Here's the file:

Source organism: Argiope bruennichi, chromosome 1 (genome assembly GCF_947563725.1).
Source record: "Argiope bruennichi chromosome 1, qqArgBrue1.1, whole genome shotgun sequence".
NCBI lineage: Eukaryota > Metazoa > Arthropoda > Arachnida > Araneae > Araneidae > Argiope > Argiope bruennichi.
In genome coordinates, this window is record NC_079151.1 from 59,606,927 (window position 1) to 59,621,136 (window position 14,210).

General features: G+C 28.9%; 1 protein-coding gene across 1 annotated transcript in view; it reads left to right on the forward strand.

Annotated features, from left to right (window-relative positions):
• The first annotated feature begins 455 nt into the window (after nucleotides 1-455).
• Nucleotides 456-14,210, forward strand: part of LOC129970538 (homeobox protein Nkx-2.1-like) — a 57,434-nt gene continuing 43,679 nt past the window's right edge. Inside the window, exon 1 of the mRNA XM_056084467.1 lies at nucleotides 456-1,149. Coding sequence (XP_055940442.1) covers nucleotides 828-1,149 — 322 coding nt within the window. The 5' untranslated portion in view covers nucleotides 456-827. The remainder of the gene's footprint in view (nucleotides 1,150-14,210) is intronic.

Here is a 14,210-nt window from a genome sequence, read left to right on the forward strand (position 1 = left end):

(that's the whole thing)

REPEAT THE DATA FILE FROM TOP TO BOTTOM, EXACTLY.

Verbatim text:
Source organism: Argiope bruennichi, chromosome 1 (genome assembly GCF_947563725.1).
Source record: "Argiope bruennichi chromosome 1, qqArgBrue1.1, whole genome shotgun sequence".
NCBI lineage: Eukaryota > Metazoa > Arthropoda > Arachnida > Araneae > Araneidae > Argiope > Argiope bruennichi.
In genome coordinates, this window is record NC_079151.1 from 59,606,927 (window position 1) to 59,621,136 (window position 14,210).

General features: G+C 28.9%; 1 protein-coding gene across 1 annotated transcript in view; it reads left to right on the forward strand.

Annotated features, from left to right (window-relative positions):
• The first annotated feature begins 455 nt into the window (after nucleotides 1-455).
• Nucleotides 456-14,210, forward strand: part of LOC129970538 (homeobox protein Nkx-2.1-like) — a 57,434-nt gene continuing 43,679 nt past the window's right edge. Inside the window, exon 1 of the mRNA XM_056084467.1 lies at nucleotides 456-1,149. Coding sequence (XP_055940442.1) covers nucleotides 828-1,149 — 322 coding nt within the window. The 5' untranslated portion in view covers nucleotides 456-827. The remainder of the gene's footprint in view (nucleotides 1,150-14,210) is intronic.

Here is a 14,210-nt window from a genome sequence, read left to right on the forward strand (position 1 = left end):